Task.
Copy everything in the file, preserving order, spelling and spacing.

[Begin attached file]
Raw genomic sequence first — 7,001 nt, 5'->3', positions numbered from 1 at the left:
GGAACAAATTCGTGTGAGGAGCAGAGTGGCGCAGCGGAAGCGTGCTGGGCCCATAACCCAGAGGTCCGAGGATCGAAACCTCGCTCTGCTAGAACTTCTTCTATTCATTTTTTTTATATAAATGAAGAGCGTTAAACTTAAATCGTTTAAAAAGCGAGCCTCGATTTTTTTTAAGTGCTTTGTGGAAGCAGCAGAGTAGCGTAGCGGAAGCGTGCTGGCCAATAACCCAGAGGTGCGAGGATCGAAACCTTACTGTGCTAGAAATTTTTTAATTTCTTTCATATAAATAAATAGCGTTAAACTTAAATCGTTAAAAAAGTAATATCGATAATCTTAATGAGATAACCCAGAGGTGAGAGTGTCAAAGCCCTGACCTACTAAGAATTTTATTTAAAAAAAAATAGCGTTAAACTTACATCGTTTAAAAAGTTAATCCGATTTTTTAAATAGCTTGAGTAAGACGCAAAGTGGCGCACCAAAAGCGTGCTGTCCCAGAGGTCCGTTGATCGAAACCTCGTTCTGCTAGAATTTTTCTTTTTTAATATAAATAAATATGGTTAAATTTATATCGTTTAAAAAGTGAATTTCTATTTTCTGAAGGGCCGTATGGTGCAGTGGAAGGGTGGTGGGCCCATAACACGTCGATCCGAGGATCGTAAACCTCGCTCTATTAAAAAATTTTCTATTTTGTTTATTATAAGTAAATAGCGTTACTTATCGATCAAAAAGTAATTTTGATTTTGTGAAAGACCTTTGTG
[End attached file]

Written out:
Raw genomic sequence first — 7,001 nt, 5'->3', positions numbered from 1 at the left:
GGAACAAATTCGTGTGAGGAGCAGAGTGGCGCAGCGGAAGCGTGCTGGGCCCATAACCCAGAGGTCCGAGGATCGAAACCTCGCTCTGCTAGAACTTCTTCTATTCATTTTTTTTATATAAATGAAGAGCGTTAAACTTAAATCGTTTAAAAAGCGAGCCTCGATTTTTTTTAAGTGCTTTGTGGAAGCAGCAGAGTAGCGTAGCGGAAGCGTGCTGGCCAATAACCCAGAGGTGCGAGGATCGAAACCTTACTGTGCTAGAAATTTTTTAATTTCTTTCATATAAATAAATAGCGTTAAACTTAAATCGTTAAAAAAGTAATATCGATAATCTTAATGAGATAACCCAGAGGTGAGAGTGTCAAAGCCCTGACCTACTAAGAATTTTATTTAAAAAAAAATAGCGTTAAACTTACATCGTTTAAAAAGTTAATCCGATTTTTTAAATAGCTTGAGTAAGACGCAAAGTGGCGCACCAAAAGCGTGCTGTCCCAGAGGTCCGTTGATCGAAACCTCGTTCTGCTAGAATTTTTCTTTTTTAATATAAATAAATATGGTTAAATTTATATCGTTTAAAAAGTGAATTTCTATTTTCTGAAGGGCCGTATGGTGCAGTGGAAGGGTGGTGGGCCCATAACACGTCGATCCGAGGATCGTAAACCTCGCTCTATTAAAAAATTTTCTATTTTGTTTATTATAAGTAAATAGCGTTACTTATCGATCAAAAAGTAATTTTGATTTTGTGAAAGACCTTTGTG